Analyzing Firm Performance in the Insurance Industry Using Frontier Efficiency Methods
John Cummins () and
Center for Financial Institutions Working Papers from Wharton School Center for Financial Institutions, University of Pennsylvania
In this introductory chapter to an upcoming book, the authors discuss the two principal types of efficiency frontier methodologies - the econometric (parametric) approach and the mathematical programming (non-parametric) approach. Frontier efficiency methodologies are discussed as useful in a variety of contexts: they can be used for testing economic hypotheses; providing guidance to regulators and policymakers; comparimg economic performance across countries; and informing management of the effects of procedures and strategies adapted by the firm. The econometric approach requires the specification of a production, cost, revenue, or profit function as well as assumptions about error terms. But this methodology is vulnerable to errors in the specification of the functional form or error term. The mathematical programming or linear programming approach avoids this type of error and measures any departure from the frontier as a relative inefficiency. Because each of these methods has advantages and disadvantages, it is recommended to estimate efficiency using more than one method.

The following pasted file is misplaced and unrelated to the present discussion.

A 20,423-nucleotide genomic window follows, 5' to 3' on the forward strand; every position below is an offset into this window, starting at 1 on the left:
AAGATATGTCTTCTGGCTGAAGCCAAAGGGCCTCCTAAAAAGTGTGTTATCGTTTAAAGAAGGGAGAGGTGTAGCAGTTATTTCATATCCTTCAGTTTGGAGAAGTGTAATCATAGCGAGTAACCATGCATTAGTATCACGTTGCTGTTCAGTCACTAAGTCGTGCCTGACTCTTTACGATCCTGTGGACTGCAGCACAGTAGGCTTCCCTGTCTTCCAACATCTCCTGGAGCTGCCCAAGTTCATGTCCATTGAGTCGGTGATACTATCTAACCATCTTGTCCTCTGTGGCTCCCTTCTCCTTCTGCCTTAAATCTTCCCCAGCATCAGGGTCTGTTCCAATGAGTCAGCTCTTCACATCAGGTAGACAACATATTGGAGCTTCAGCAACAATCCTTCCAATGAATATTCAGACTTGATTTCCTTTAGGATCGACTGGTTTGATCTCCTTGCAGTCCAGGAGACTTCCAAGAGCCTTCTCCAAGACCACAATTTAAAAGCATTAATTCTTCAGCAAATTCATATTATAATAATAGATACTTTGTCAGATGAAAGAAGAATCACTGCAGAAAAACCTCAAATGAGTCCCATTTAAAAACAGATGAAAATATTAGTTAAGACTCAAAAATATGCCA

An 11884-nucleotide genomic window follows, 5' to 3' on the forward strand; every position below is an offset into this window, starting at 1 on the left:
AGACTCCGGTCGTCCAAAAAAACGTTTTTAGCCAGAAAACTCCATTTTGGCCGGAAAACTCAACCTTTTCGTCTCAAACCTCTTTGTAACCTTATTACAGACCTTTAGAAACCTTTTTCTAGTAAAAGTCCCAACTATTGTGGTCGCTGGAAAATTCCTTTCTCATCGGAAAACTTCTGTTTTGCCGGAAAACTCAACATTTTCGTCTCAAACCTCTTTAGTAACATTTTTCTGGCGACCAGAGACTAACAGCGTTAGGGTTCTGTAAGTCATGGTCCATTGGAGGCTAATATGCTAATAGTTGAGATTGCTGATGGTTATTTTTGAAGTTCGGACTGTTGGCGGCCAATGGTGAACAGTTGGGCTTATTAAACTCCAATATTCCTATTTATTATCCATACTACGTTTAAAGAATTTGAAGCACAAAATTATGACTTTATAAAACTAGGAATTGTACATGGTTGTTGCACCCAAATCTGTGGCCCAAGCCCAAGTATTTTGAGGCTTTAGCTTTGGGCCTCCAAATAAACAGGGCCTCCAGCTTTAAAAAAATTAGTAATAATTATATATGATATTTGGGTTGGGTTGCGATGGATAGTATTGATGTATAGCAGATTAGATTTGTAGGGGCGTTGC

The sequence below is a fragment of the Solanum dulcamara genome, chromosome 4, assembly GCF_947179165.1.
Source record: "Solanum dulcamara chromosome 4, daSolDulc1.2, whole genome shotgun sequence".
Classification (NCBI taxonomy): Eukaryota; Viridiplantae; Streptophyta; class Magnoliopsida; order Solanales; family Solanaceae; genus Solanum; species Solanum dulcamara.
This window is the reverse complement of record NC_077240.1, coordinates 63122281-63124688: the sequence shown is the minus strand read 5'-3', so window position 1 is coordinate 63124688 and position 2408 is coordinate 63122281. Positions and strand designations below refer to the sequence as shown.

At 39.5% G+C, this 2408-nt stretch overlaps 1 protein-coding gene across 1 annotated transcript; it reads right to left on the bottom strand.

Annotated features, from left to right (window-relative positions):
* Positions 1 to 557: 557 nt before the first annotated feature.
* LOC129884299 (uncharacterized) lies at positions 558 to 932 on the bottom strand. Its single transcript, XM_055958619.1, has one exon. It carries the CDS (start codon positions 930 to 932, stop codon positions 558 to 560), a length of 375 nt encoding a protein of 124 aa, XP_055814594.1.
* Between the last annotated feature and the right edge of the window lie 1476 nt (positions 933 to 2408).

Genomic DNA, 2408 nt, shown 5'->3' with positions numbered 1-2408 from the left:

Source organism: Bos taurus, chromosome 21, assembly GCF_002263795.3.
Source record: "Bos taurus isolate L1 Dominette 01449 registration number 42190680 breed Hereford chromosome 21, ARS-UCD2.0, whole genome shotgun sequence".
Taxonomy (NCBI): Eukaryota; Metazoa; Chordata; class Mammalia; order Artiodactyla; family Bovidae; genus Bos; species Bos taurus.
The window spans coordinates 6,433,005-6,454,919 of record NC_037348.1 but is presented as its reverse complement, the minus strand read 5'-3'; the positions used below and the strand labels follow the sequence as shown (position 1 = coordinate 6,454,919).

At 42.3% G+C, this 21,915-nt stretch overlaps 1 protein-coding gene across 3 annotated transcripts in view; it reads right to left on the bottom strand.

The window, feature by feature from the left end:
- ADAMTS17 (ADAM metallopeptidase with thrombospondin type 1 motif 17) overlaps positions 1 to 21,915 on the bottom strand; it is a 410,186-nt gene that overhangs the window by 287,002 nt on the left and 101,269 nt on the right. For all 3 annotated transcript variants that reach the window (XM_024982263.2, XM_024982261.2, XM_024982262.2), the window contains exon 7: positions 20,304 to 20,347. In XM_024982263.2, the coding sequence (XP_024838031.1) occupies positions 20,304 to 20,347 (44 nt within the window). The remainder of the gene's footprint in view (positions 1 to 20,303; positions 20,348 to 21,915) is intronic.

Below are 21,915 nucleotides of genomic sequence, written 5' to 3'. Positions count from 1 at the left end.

An important step in efficiency analysis is the definition of inputs and outputs and their prices. Insurer inputs can be classified into three principal groups: labor, business services and materials, and capital. Three principal approaches have been used to measure outputs in the financial services sector: the asset or intermediation approach, the user-cost approach, and the value-added approach. The asset approach treats firms as pure financial intermediaries and would be inappropriate for insurers because they provide other services. The user-cost method determines whether a financial product is an input or output based on its net contribution to the revenues of the firm. This method requires precise data on products, revenues and opportunity costs which are difficult to estimate in insurance. The value-added approach is judged the most appropriate method for studying insurance efficiency. it considers all asset and liability categories to have some output characteristics rather than distinguishing inputs from outputs.
In order to measure efficiency in the insurance industry in which outputs are mostly intangible, measurable services must be defined. The three principal services provided by insurance companies are risk pooling and risk-bearing, "real" financial services relating to insured losses, and intermediation. The authors discuss how these services can be measured as outputs in value-added analysis. They then summarize existing efficiency literature.
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